I’ve been bullied, and now I’ve been fired. What do I do?
The Question: I have been ignoring the bullying that has happened to me for four-and-a-half years. It came to a halt when I was escorted out of the building like a common criminal.
I have had to put up with the following:
- My job description was changed and I was told by the person who got my work.
- I was threatened to have my vacation cancelled on the day that I was going on vacation.
- Told to do my “f—ing job.”
- I was threatened to have my door removed from its hinges when I need to have my door closed when I was on the phone with customers. I wear hearing aids and employees have conversations at my door because the manager’s office is across the hallway. There’s no consideration for quiet when I am on the phone.
- I was segregated from a particular washroom (I was the only one not permitted to use it.)
- I was segregated from other employees at lunch time. My manager dictated when everyone could go to lunch and I was the only one at noon, everyone else was at 12:30.
- My manager yelled at me to get out of her office.
- I was ambushed two weeks ago by the CEO and my manager. They went through my stuff in my office but I had an explanation for all of their queries. The CEO said that this was not a “witch hunt” but I was able to explain about what they had found. The CEO had said that he was terribly disappointed in my organizational skills. I have never had a complaint from a customer about not returning calls, or making a huge mistake with their file. Only thank-you letters saying that they were pleased at my swiftness, compassionate responses, and accuracy.
Then they terminated my five-and-a-half year employment, without cause. No one should be subjected to this kind of treatment. I have never had this happen to me before. This is a big black mark on my employment record. What would be my next steps?
The Answer: Sometimes you get lucky to get fired.
I had a case a few years ago that was similar to your own, except my client first came to me seeking a way out of her toxic situation. Her boss was trying to destroy her, she explained, by basically setting her up to fail. Day after day he set out to make her life miserable, and he was often successful. She came to me planning to resign.
I told her to be patient and just wait a few weeks. Why? Because there were too many telltale signs that if she did not resign, they would have just fired her anyway. And they did. When you are about to be fired, the writing is often on the wall.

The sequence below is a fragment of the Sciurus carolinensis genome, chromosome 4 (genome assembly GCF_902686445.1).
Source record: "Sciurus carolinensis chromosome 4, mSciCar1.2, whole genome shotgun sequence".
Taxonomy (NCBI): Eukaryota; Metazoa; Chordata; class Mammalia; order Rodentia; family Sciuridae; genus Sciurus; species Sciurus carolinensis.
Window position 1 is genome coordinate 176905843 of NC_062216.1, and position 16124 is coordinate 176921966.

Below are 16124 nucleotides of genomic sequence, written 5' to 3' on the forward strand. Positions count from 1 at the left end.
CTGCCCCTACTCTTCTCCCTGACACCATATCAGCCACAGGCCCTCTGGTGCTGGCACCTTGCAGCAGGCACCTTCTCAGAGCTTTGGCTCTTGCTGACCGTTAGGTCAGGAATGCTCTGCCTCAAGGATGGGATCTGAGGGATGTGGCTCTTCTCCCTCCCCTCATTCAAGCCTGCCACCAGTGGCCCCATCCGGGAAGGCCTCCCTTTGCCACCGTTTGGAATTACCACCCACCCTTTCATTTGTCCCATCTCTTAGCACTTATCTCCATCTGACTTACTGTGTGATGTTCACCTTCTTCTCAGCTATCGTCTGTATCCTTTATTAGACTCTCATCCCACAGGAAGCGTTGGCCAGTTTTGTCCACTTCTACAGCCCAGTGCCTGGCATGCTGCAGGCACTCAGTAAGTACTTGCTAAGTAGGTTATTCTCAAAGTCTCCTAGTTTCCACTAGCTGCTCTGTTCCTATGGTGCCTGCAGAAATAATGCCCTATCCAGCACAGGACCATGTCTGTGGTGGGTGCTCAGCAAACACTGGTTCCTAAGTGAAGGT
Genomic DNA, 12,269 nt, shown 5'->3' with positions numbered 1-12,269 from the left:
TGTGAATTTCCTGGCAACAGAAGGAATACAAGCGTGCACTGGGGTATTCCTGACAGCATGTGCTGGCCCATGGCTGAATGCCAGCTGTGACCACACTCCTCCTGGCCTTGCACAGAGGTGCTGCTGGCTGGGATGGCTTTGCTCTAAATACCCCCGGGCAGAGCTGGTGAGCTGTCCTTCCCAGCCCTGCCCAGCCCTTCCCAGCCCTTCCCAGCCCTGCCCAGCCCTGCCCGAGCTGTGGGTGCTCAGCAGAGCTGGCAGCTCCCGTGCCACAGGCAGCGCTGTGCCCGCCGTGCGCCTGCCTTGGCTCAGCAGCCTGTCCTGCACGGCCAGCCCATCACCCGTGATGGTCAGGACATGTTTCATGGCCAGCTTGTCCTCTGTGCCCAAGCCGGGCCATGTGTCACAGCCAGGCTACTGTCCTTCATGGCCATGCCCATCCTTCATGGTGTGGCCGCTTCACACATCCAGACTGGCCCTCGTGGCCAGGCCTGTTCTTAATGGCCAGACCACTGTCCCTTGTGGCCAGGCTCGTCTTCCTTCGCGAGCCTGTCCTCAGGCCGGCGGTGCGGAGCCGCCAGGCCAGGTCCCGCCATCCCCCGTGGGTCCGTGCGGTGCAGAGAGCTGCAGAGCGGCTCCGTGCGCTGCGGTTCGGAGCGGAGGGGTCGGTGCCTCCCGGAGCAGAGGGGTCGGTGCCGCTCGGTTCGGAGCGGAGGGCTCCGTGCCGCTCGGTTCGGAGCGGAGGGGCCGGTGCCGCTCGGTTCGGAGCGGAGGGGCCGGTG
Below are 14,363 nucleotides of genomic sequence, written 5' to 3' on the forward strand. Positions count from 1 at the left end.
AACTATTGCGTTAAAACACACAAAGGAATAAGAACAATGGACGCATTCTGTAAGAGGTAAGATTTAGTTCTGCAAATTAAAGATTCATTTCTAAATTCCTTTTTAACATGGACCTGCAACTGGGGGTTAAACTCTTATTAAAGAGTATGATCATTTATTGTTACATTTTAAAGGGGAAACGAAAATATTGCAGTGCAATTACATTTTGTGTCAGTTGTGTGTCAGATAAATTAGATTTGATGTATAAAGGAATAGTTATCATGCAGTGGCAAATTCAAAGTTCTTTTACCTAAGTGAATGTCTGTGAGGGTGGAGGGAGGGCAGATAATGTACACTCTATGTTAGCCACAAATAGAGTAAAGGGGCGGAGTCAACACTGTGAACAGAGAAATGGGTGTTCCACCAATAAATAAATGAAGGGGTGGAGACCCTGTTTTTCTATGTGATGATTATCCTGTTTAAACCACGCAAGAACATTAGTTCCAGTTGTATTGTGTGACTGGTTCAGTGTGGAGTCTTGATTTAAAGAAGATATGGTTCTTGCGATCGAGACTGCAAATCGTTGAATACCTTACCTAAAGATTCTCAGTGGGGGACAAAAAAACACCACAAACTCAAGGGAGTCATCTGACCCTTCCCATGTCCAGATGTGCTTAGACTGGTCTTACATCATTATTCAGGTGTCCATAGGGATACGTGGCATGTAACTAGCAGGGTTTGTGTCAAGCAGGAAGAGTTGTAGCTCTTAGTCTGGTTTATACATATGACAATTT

Why would anyone prefer to be fired rather than resign? The reason is that in Canada dismissed employees are entitled to severance, whereas employees who claim they had no choice but to resign have to first prove the workplace was intolerable before they will see a dime. This is usually an uphill battle, and at the end of it, the damages are the same as if they had been fired in the first place. Often it is not worth it.
In your case, since you have already been fired, the real legal question is: How much is it worth? You are already entitled to severance, taking into account your age, tenure, job and re-employment prospects. But if you want any more compensation for the way you say you have been treated, you have to prove that it caused you some kind of economic loss.
The Supreme Court of Canada has said that employers have an obligation to treat their employees in good faith during the relationship and especially at the time of their termination, and if they do not, employees can claim compensation for any losses they have suffered. You will have to show that your employer’s treatment caused you mental distress or psychiatric harm or that your employment prospects have been materially reduced. Assuming you can, a court could award you additional damages on top of severance.
You can make other claims for punitive damages and the intentional infliction of mental distress, but these are extraordinary damages and you must first prove your employer’s conduct was flagrant and outrageous. The more you aggrandize your claims, the longer it will take to resolve your case or get to a trial, if that is what you ultimately want.
My suggestion is that you make sure you are getting a fair severance package and consider whether it makes sense to challenge your employer’s behaviour in order to get more. My concern is that since you tolerated the situation for a number of years, your employer can argue that the harassment and bullying did not occur or was not as bad as you describe it. Employers and judges are often more suspicious when misconduct is raised for the first time only after your departure.
If the workplace was as miserable as you say, by finally firing you, your employer just may have done you a favour.
Author: Daniel Lublin
Publication: The Globe & Mail